If depression impairs the brain’s processes at a molecular level, would the same be true of stress more generally?
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Congratulations to the authors of the research discussed in Michal Slezak, PhD’s “Studying Depression at a Molecular Level.”
Given the focus on the biology of stress, their model seems appropriate not only for depression, but also for stress itself. If so, antidepressants may be appropriate for treating stress disorders as well. In my own research, I found that at sub-antidepressant doses, antidepressants reduce stress-related behavior and feelings in about 30% of individuals.1
Perhaps this interesting line of inquiry could be furthered by studying astrocytes in the brains not only of patients who have died by suicide, but also in the brains of depressed patients more generally.
Dr Gentil is an emeritus professor of psychiatry at the University of Sao Paulo Medical School in Brazil.
Thank you, Dr Gentil, for the comment! The study sounds very relevant, and I look forward to reading it.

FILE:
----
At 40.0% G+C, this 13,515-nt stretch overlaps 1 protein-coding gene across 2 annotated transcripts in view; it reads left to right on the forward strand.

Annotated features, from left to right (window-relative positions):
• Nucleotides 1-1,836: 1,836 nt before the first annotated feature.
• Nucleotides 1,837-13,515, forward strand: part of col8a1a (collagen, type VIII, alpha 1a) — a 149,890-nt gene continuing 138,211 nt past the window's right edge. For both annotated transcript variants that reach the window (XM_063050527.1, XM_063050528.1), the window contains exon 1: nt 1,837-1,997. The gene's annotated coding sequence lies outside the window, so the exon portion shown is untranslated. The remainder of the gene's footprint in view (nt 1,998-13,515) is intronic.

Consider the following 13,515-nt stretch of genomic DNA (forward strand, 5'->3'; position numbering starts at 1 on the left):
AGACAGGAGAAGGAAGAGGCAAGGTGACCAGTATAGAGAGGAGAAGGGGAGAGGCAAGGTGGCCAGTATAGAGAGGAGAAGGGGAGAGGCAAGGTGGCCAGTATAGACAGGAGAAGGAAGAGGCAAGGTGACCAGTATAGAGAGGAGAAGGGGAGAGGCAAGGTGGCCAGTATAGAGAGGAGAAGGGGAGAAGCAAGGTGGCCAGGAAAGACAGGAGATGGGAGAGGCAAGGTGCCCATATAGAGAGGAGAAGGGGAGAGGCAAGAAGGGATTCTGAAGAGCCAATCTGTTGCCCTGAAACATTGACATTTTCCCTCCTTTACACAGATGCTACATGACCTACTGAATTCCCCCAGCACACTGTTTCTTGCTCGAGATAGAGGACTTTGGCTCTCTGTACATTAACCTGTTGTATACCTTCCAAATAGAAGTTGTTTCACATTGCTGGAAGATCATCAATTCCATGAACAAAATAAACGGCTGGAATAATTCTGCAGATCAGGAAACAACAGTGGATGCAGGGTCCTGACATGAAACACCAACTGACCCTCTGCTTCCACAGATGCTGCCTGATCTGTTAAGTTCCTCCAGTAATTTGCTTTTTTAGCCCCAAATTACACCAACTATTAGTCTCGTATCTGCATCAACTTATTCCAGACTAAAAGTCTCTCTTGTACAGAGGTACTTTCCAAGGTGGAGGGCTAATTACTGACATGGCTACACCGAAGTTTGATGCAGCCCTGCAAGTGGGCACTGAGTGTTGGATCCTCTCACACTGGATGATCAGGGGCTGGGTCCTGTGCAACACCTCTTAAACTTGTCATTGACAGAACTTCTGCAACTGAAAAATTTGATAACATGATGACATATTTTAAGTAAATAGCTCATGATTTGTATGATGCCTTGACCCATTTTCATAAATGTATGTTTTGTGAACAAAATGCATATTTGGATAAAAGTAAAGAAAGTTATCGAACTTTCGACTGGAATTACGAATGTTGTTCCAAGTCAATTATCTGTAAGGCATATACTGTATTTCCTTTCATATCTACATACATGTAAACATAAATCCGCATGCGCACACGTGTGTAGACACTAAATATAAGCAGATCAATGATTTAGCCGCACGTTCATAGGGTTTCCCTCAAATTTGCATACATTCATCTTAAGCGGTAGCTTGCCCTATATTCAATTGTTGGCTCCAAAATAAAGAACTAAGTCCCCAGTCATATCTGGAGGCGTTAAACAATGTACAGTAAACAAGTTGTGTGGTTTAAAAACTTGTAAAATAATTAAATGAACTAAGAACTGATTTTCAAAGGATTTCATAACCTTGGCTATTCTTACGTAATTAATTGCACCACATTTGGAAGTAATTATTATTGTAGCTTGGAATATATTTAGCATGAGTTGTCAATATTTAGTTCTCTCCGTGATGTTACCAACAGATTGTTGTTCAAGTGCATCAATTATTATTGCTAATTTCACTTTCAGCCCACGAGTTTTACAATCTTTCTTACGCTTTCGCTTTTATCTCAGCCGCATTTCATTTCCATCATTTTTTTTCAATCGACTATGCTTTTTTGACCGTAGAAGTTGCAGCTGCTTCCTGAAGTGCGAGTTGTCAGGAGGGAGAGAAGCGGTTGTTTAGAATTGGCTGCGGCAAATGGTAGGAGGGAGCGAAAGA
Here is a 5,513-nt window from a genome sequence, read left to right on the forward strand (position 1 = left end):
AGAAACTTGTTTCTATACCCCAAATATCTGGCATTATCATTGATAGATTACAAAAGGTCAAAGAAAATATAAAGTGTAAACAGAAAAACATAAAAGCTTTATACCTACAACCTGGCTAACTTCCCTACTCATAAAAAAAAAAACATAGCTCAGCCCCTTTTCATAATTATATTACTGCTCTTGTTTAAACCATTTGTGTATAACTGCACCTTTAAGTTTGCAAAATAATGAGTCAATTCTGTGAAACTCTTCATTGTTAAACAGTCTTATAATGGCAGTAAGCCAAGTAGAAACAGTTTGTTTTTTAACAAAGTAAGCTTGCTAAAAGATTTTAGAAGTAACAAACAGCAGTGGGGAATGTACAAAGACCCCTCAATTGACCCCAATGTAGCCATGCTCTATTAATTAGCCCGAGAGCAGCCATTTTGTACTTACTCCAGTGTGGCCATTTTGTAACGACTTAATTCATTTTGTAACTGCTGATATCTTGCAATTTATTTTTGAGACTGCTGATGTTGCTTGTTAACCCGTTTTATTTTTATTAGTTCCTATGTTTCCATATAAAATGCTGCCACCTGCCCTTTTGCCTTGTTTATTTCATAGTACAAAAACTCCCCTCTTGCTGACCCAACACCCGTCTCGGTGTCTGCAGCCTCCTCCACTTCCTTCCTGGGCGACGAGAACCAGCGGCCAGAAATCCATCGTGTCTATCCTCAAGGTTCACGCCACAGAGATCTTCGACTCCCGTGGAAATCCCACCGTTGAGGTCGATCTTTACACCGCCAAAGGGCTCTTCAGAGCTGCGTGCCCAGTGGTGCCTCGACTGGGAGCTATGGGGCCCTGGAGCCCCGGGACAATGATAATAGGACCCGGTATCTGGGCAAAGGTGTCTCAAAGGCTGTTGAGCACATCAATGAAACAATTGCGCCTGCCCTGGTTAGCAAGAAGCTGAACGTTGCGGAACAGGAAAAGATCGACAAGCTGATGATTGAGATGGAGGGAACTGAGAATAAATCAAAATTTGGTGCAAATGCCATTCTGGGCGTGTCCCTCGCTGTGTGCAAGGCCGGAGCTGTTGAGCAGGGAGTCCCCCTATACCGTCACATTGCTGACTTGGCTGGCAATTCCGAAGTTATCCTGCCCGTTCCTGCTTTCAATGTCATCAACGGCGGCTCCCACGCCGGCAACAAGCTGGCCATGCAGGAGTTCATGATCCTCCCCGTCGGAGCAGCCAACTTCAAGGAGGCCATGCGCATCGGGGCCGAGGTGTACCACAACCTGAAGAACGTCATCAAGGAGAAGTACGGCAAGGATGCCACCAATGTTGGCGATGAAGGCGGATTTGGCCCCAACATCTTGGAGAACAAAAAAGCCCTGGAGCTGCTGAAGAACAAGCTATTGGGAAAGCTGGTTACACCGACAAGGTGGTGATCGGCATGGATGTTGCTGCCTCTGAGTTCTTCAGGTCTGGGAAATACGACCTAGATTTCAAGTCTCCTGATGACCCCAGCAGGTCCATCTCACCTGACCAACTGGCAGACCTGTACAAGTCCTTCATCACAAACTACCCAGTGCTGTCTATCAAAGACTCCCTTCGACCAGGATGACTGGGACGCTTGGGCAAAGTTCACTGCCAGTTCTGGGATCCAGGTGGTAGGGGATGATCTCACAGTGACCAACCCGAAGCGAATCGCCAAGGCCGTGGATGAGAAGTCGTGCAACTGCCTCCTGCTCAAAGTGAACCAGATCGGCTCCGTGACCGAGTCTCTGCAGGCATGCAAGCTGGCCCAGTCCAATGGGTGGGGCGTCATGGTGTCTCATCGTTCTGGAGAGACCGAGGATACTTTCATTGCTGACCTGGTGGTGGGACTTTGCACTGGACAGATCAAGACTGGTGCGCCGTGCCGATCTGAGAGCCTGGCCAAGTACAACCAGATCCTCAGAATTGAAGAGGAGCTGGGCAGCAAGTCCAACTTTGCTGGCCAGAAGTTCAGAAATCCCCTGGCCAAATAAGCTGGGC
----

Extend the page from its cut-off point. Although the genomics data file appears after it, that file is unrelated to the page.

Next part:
The issue with obtaining brain samples from depressed patients is a major one, since those patients very rarely have the indication for brain surgery.
Hopefully, emerging brain bank collections will enable such possibility as the dysfunction of astrocytes in non-suicide patients with stress-induced depression is highly possible.
Michal Slezak, PhD
Dr Slezak is a group leader at BioMed X Institute studying brain microcircuits in psychiatric diseases.
1. Gentil V, Zilberman ML, Lobo D, et al. Clomipramine-induced mood and perceived performance changes in selected healthy individuals. J Clin Psychopharmacol. 2007;27(3):314-5.
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